Last week Malcolm and I were fortunate enough to be invited to the ‘Supernatural Spaces in the Early Modern World’ workshop. Organised by Jenny Spinks, lecturer in early modern history at the University of Manchester, and Sasha Handley, senior lecturer, with the assistance of Stephen Gordon, postdoctoral researcher, the workshop was held in connection with their brilliant ‘Magic, Witches & Devils in the Early Modern World’ exhibition, which I’ve blogged about here. It was set in Manchester’s atmospherically gothic John Ryland’s Library, and I can’t imagine a more perfect setting for academic experts in supernatural spaces to convene.
Professor Ronald Hutton had kicked things off the night before, across Manchester in another location that oozes history and erudition: Chetham’s Library. Hutton, who really needs no introduction (and whose recent edited volume I’ve reviewed here), was speaking about ‘The Western Magical Tradition’, tracing the history of magic through myriad times and cultures to the present day. An inspiring introduction to the following two days’ workshop.
Following an introduction and tour of the exhibition by Jenny Spinks and Sasha Handley, the workshop got underway with Professor Ulinka Rublack, of St John’s College, Cambridge, speaking about her research into the witchcraft accusation against the mother of the famous astronomer Kepler, and the related opera project she’s initiated, in her paper ‘The Astronomer & the Witch’. This was followed by Dr Charlotte-Rose Millar, of the University of Melbourne, exploring methods of understanding early modern domestic encounters with the demonic in her paper ‘“He appeared to her in the night”: Emotions, the Domestic and the Demonic in Early Modern England’.
The next two papers focused on Pierre de Lancre, the Bordeaux judge who instigated a massive witch-hunt and authored the work On the inconsistency of evil angels and demons (1612). Dr Thibaut Maus de Rolley, of UCL, presented his paper ‘Sailors, witches, and birds of passage: Pierre de Lancre’s imagination of movement and space’, and Dr Jan Machielsen, from Cardiff University, spoke on ‘Pierre de Lancre and the Body of the Witch’. Professor Charles Zika, of the University of Melbourne, concluded the first day of the workshop with his paper on ‘Spatial Environments and Emotional Dynamics in Seventeenth-Century Images of Witches’ Dances’, which considered the growing prominence of dancing in the iconography of the witch’s Sabbath from the 1590s onwards.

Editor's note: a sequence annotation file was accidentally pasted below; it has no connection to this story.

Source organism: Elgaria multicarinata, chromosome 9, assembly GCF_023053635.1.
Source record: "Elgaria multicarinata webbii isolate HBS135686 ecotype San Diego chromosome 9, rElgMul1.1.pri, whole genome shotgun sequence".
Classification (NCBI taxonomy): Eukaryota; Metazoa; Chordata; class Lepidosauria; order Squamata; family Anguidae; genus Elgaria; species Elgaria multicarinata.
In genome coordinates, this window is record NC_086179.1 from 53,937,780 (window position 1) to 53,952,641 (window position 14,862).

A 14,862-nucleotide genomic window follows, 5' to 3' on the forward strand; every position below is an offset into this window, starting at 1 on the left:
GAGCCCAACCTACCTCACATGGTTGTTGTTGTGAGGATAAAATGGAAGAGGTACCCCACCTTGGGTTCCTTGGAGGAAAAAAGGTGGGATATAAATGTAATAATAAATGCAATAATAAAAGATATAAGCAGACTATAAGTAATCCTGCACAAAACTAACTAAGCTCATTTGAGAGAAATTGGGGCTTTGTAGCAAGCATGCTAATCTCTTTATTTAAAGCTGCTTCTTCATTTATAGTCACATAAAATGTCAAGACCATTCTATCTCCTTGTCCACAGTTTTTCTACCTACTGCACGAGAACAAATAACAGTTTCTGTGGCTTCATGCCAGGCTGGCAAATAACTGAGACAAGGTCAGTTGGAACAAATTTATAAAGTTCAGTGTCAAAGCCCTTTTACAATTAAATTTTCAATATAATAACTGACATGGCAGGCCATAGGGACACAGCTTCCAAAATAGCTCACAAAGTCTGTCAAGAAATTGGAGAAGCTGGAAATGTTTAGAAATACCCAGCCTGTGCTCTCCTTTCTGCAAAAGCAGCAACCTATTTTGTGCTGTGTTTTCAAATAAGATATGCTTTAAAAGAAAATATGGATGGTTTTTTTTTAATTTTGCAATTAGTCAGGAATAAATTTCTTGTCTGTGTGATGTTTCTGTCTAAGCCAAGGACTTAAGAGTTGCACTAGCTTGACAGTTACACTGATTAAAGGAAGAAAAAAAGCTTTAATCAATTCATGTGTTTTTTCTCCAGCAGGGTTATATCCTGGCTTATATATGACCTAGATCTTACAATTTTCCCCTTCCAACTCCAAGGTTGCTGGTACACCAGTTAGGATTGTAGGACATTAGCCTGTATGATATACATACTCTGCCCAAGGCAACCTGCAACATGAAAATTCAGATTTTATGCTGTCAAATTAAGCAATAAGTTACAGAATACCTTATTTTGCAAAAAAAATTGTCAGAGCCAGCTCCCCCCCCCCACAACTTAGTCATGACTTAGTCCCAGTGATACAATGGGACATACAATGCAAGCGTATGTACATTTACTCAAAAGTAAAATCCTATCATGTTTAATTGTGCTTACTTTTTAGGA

Day two of the workshop got off to a great start, not just because of the tasty pastries – the way to an academic’s heart is through their stomach – but through a fascinating paper by Dr Louise Elizabeth Wilson, of the University of Bristol. She was speaking about ‘Medicine, Magic and Maleficia’, using medical discourse to understand how demons were believed to impact the body and soul. Dr Stephen Gordon then spoke about the ‘‘Vampire’ Epidemic in Early Modern Europe’, applying the social theory of ‘emotional contagion’ to his research into the fear of ‘bad’ deaths and revenants. Ronald Hutton provided the next paper, ‘Following the Goddess: But Which Goddess?’, in which he traced the history of the ‘wild hunt’ and other supernatural nocturnal journeys detailed in folklore.
The second session of the day saw Thomas Wroblewski, of the University of Manchester, speaking on the role of physicians in cases of demonic possession in his paper ‘Diagnosing the Demoniac: Medical Evidence of Demonic Possession in the Early Modern Courtroom’. Dr Laura Sangha, of the University of Exeter, explored the notions of ‘public’ and ‘private’ in her work on supernatural narratives in print, correspondence, and conservation in later Stuart England, in her paper ‘“Take care that nothing be printed”’. This session was rounded off by Professor Phyliss Mack, of Rutgers University, and her detailed delve into dream narratives as spiritual documents, in her paper ‘Dreaming in the Enlightenment: The Rev. David Simpson and Hester Ann Roe’.
The final session of the workshop, chaired by Dr Laura Kounine, began with Dr Pau Castell Granados, of the Universitat de Barcelona, and his paper on ‘Testimonies of supernatural encounters in Iberian witchcraft trials’, in which he detailed judicial inquiries into maleficia. Sasha Handley then presented her paper ‘The ghost of Old Jeffery: Family relations and the magical materiality of an early modern household’, in which she provided a material-culture exploration into the household as a supernatural space associated with both divine and demonic forces. Our very own Professor Malcolm Gaskell, of the University of East Anglia, concluded the workshop with his paper ‘Silence and Suspicion: Witchcraft in a seventeenth-century American household’, in which he presented the case-study of Hugh and Mary Parsons of Springfield, Massachusetts, both of whom were accused of witchcraft in the 1640s, in demonstrating the key roles played by space and emotions in witchcraft accusations.
The papers presented at this workshop were, without exception, all excellent; and the conversations they engendered, fascinating. Common themes were revealed and discussed, particularly that of the prevalence of night, sleep, and the bedroom in accounts of people’s engagements with the supernatural. How might the emergence of private sleeping chambers have impacted this? And would the later adoption of gas and electric lighting have affected people’s experiences and perceptions of the supernatural? Emotion was another recurring theme, from fear and suspicion to anger and guilt, demonstrating that space and the supernatural – from the dark and dangerous to the downright obscure (demonic hedgehogs anyone?) – are bound up with the feelings, sensations, and mental states of the individuals who experienced them.